I just started work on an upstairs bedroom; it’s going to be our office. I’ve settled on a colour scheme inspired by the changing leaves on our red-twig dogwoods, which have turned rich plum-and-gold. It fits, thematically, with the colours we’ve chosen for other rooms: our living room, in deep grey, echoes the slate colour of evening’s magic hour; our kitchen is the dirty-sky blue of Lake Ontario on a stormy day. Nature is an excellent decorator.
Last week, as I considered the best way to begin, I haphazardly picked at a section of the wallpaper. The newer, contrasting paper was hung on one wall in the 90s to cover stains on the race car paper mom chose for my brother in the late 60s. Two layers of paper came away to reveal a third, older paper hung before our family moved into the house. And on that tiny patch of that very old, scarred paper, I saw something that looked like pencil markings.
As we go through this house, stripping wall after wall, finding a bit of pencil isn’t odd. People mark walls for all kinds of dull, practical reasons. But these were no inscrutable arrows or exes. This was cursive in my mother’s hand.
I left it alone for a couple of days until I had time to investigate. When I went back to it, I took a butter knife, carefully slipping it under the first two layers of paper.
“I love you!” the wall said. It made me laugh. But in the space I had cleared, there was something else: a line of bright red crayon. As the paper came away, I found a crudely-drawn (but unmistakable) Charlie Brown. Snoopy, Andy Capp, Jughead and Archie followed. Someone had printed “BUZZ OFF” in six-inch letters near the baseboards. I took pictures and sent them to my siblings. “Do you remember this?”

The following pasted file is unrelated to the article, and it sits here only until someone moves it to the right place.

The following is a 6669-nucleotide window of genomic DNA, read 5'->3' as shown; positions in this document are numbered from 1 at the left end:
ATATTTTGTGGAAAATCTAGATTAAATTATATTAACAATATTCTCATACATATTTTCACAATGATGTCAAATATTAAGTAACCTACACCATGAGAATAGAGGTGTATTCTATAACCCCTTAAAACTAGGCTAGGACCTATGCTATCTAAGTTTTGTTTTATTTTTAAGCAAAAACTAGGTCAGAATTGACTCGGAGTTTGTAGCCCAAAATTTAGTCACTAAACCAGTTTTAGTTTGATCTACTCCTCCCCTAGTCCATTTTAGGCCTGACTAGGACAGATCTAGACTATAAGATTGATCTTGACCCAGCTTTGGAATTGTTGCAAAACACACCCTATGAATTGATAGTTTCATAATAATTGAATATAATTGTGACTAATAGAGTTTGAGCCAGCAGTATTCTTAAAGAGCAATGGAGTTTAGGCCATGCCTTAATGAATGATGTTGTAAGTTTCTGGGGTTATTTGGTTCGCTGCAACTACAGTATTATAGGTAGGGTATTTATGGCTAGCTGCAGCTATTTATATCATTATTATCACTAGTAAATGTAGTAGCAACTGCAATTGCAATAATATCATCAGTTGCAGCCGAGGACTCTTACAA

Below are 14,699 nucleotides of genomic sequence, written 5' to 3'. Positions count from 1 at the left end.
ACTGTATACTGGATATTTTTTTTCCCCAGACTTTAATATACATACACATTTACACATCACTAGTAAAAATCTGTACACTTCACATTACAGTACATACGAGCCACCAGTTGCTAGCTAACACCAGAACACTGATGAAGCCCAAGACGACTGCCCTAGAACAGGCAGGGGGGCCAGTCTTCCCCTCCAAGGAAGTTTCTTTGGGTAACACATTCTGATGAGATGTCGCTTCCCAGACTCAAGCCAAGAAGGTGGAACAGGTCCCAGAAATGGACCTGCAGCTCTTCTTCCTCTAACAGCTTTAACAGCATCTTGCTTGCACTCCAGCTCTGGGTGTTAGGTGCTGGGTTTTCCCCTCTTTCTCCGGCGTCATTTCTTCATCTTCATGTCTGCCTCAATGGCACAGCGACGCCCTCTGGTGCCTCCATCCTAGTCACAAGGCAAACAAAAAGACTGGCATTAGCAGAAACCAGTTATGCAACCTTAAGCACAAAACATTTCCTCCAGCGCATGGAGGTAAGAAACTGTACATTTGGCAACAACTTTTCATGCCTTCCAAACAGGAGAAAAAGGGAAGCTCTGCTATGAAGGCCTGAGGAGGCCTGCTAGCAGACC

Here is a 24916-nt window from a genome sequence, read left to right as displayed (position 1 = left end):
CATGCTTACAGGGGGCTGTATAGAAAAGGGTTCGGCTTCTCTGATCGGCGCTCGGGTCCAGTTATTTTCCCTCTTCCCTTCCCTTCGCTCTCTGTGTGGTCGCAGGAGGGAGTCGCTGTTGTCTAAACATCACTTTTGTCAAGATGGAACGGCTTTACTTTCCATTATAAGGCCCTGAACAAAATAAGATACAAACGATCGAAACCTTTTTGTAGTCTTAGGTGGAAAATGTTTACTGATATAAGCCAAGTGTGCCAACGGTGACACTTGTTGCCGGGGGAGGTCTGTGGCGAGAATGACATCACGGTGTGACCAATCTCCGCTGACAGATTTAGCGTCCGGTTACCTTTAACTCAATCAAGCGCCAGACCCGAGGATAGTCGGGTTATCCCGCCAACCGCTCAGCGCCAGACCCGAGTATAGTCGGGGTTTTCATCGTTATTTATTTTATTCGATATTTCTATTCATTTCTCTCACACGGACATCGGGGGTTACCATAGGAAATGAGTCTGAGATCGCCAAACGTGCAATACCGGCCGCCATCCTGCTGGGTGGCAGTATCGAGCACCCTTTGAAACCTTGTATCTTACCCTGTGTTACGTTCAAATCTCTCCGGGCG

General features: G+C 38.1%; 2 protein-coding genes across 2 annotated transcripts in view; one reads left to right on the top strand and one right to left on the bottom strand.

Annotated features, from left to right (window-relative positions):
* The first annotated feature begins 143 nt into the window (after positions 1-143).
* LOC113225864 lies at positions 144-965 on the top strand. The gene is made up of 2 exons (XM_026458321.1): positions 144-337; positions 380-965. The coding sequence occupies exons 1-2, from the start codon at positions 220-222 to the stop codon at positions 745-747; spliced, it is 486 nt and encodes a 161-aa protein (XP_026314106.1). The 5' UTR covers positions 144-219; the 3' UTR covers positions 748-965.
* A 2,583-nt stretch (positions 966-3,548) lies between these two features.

One sister did: “I totally forgot about these. There’s more I’m sure!! Is there an Olive Oyl?? I’m sure there is!! ” In the days before the new paper went up, mom had drawn the characters on the walls to amuse her (then three) kids, two of whom would go on to forget it ever happened.
Today I stopped in to see dad. He is dying. I’m not sure he’ll see Christmas. But he was in a rare good mood, and I told him about finding the drawings. He was amused, but sad, too. “There are so many things I just don’t remember,” he said. A while later, he began reminiscing about the trailer he and my mother had in Alberta not long after they married. “That first winter it was -50ºC. The pipes were all frozen and the toilet was full of ice. Do you remember?” he asked, searching my face. But of course, I did not. I was born almost a decade later.
I feel as though these past years have been an exploration of the nature of memory. In this house where I grew up, many things are familiar, and just as many foreign. (Mine is not the only life I’m excavating.) I have learned not to trust memory, but the experience of it is inexorable. I wonder if this is what it is to have a past life, lived and not lived. I am surrounded by tangible proof we have forgotten more than we’ll ever remember. For a long time I felt I was failing, somehow, but now I’m not sure it matters.
“For the growing good of the world is partly dependent on unhistoric acts; and that things are not so ill with you and me as they might have been, is half owing to the number who lived faithfully a hidden life, and rest in unvisited tombs.” Our culture, consumed by “brand,” social media, and celebrity, is built on anonymous masses and unremarkable events. By the same token, I am not the product of fascinating anecdotes; I am formed by countless small experiences, the details of which I will never recall.
Forgetting is inevitable; character is memory manifest.
* The quote is from George Eliot’s Middlemarch.